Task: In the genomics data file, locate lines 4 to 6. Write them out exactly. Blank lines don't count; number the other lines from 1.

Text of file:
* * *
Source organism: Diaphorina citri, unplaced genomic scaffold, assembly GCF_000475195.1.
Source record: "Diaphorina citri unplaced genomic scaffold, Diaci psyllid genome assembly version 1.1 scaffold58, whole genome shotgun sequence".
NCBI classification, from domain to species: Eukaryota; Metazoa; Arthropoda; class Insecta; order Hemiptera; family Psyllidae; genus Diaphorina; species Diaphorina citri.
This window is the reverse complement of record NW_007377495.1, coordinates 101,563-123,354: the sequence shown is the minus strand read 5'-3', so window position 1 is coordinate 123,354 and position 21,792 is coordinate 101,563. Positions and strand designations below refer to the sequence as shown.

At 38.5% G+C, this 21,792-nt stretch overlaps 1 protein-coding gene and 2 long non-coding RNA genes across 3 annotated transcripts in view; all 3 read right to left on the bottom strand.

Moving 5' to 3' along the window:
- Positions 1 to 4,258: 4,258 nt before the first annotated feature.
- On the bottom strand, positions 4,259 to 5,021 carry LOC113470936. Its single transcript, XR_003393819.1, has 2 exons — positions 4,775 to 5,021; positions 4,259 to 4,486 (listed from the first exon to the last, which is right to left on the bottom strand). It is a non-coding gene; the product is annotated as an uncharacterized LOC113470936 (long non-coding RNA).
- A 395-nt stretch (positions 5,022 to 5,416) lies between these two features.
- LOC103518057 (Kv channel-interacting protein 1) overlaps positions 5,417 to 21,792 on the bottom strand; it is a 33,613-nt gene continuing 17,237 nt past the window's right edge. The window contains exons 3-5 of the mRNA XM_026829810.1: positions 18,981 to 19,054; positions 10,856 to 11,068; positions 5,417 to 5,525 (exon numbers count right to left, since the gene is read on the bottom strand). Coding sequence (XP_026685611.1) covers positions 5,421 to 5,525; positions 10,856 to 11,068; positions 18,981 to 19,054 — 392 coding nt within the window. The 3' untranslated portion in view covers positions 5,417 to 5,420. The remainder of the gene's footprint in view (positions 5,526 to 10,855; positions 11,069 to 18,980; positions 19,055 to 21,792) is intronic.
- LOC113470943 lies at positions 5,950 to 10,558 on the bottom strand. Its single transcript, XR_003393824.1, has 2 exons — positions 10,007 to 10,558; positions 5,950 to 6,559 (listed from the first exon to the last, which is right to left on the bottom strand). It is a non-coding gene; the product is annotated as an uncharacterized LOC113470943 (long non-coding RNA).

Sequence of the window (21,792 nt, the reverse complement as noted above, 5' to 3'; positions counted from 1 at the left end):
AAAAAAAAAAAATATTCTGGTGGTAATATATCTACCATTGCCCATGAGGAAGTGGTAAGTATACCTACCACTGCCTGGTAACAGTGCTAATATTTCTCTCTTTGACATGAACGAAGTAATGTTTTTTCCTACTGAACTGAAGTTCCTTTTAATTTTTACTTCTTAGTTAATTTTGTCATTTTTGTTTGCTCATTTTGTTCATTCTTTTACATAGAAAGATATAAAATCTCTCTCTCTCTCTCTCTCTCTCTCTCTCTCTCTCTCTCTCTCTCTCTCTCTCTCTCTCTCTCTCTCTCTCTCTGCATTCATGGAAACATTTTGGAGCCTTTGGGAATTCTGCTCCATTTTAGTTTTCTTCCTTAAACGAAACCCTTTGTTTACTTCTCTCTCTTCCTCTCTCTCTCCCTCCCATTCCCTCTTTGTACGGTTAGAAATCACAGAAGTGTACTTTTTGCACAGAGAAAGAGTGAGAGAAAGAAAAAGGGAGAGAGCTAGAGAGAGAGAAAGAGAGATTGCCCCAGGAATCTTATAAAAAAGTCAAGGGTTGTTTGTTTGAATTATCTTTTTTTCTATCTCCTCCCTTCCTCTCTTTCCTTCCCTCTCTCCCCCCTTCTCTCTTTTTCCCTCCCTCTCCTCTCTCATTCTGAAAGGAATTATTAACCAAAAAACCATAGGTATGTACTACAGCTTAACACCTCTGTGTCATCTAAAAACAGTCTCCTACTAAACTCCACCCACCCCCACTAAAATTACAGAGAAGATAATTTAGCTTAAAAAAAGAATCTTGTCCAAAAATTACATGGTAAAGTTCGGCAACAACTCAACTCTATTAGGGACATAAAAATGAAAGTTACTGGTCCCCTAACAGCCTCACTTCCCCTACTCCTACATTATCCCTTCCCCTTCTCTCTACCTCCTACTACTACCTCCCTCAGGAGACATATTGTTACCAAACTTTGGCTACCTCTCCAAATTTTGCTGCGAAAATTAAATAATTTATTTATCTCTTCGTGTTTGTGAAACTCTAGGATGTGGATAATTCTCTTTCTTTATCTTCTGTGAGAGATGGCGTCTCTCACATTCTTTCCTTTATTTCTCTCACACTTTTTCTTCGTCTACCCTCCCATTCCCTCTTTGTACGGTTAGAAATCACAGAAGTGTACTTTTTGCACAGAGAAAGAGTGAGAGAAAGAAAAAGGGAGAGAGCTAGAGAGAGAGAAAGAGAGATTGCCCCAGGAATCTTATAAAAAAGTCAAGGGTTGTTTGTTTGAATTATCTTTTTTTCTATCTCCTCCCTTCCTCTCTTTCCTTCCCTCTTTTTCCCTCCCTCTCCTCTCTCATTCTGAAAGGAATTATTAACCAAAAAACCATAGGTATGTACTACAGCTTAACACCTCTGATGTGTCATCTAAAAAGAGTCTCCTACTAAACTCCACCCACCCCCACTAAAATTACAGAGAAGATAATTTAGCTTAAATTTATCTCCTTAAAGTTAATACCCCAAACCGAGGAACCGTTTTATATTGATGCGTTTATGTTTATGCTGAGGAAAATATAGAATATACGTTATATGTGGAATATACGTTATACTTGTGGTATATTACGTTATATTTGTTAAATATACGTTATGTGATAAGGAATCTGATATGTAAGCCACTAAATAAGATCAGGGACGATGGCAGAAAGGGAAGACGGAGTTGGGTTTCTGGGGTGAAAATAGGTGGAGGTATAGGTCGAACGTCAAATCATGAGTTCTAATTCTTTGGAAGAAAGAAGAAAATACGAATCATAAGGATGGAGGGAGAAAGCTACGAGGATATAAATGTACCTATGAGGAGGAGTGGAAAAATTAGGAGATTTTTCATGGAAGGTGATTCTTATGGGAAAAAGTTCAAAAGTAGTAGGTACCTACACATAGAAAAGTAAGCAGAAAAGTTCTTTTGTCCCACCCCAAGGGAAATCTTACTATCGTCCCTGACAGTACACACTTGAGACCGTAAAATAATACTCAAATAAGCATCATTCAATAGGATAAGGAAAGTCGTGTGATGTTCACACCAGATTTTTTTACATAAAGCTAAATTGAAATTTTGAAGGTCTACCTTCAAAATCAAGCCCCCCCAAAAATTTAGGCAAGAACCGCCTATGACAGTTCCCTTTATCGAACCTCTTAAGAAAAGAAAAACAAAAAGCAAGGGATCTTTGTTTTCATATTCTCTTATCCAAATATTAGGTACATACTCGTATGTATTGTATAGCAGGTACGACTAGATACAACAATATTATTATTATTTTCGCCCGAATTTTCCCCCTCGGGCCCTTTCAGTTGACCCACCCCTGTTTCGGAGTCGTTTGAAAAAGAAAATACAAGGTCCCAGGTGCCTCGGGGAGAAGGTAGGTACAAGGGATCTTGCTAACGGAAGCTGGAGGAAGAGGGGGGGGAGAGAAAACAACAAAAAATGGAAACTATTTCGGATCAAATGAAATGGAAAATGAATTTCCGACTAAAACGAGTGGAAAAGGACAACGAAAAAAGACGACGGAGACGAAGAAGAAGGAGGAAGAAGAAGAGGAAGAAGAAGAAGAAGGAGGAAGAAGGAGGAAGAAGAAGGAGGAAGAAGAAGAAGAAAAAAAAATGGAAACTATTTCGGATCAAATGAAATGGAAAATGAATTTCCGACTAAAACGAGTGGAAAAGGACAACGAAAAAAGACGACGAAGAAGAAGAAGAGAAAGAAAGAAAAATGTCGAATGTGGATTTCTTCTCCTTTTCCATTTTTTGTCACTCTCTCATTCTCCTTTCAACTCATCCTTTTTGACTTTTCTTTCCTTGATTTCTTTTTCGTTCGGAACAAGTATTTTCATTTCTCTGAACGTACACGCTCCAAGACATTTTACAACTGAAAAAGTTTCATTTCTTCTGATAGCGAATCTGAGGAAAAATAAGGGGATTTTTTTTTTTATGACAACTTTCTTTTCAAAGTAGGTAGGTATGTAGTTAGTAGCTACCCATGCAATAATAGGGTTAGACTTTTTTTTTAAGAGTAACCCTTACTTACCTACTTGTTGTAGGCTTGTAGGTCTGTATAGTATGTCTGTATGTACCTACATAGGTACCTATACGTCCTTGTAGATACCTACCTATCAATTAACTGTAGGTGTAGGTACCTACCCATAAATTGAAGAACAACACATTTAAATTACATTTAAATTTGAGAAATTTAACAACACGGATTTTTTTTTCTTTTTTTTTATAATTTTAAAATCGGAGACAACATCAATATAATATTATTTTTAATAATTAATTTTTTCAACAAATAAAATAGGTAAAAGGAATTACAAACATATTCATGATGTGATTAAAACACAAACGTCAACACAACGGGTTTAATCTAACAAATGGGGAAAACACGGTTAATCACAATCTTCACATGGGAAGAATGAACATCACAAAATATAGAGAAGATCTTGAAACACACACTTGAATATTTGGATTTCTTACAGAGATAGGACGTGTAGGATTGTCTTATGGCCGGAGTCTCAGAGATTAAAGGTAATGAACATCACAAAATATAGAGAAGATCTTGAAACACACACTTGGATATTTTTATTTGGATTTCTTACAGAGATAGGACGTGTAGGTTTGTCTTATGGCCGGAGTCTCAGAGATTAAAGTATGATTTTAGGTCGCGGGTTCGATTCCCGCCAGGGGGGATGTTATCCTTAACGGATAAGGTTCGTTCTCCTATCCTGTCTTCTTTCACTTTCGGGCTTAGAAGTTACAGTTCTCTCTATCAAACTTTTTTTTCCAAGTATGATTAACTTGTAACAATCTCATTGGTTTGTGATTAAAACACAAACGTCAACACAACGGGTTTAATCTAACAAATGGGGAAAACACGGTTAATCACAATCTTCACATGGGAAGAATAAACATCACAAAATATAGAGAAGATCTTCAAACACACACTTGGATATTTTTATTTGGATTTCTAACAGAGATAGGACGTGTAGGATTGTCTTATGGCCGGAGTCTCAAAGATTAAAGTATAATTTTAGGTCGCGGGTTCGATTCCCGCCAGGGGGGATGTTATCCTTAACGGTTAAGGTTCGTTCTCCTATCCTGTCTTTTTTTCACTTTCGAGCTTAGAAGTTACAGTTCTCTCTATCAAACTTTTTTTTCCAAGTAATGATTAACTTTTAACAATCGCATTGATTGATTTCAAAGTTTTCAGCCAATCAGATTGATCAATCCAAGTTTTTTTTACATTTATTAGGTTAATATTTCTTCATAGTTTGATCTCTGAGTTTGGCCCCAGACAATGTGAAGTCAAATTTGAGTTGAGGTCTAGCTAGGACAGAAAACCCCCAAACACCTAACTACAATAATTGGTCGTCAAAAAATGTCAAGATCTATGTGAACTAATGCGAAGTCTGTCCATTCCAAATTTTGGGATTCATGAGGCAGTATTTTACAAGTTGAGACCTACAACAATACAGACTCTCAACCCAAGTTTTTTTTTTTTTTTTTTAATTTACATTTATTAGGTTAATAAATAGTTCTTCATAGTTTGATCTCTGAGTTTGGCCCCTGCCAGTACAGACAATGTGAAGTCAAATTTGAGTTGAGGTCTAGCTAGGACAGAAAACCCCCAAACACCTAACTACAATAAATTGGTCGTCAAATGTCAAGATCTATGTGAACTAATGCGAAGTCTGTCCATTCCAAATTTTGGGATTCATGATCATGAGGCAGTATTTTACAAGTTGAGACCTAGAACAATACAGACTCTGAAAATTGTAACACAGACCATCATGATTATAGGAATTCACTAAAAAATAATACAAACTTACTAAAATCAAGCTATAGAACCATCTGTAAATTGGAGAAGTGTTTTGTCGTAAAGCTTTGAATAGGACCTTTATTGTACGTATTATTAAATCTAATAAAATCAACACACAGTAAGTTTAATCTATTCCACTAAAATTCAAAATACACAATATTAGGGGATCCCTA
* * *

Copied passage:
This window is the reverse complement of record NW_007377495.1, coordinates 101,563-123,354: the sequence shown is the minus strand read 5'-3', so window position 1 is coordinate 123,354 and position 21,792 is coordinate 101,563. Positions and strand designations below refer to the sequence as shown.

At 38.5% G+C, this 21,792-nt stretch overlaps 1 protein-coding gene and 2 long non-coding RNA genes across 3 annotated transcripts in view; all 3 read right to left on the bottom strand.

Moving 5' to 3' along the window: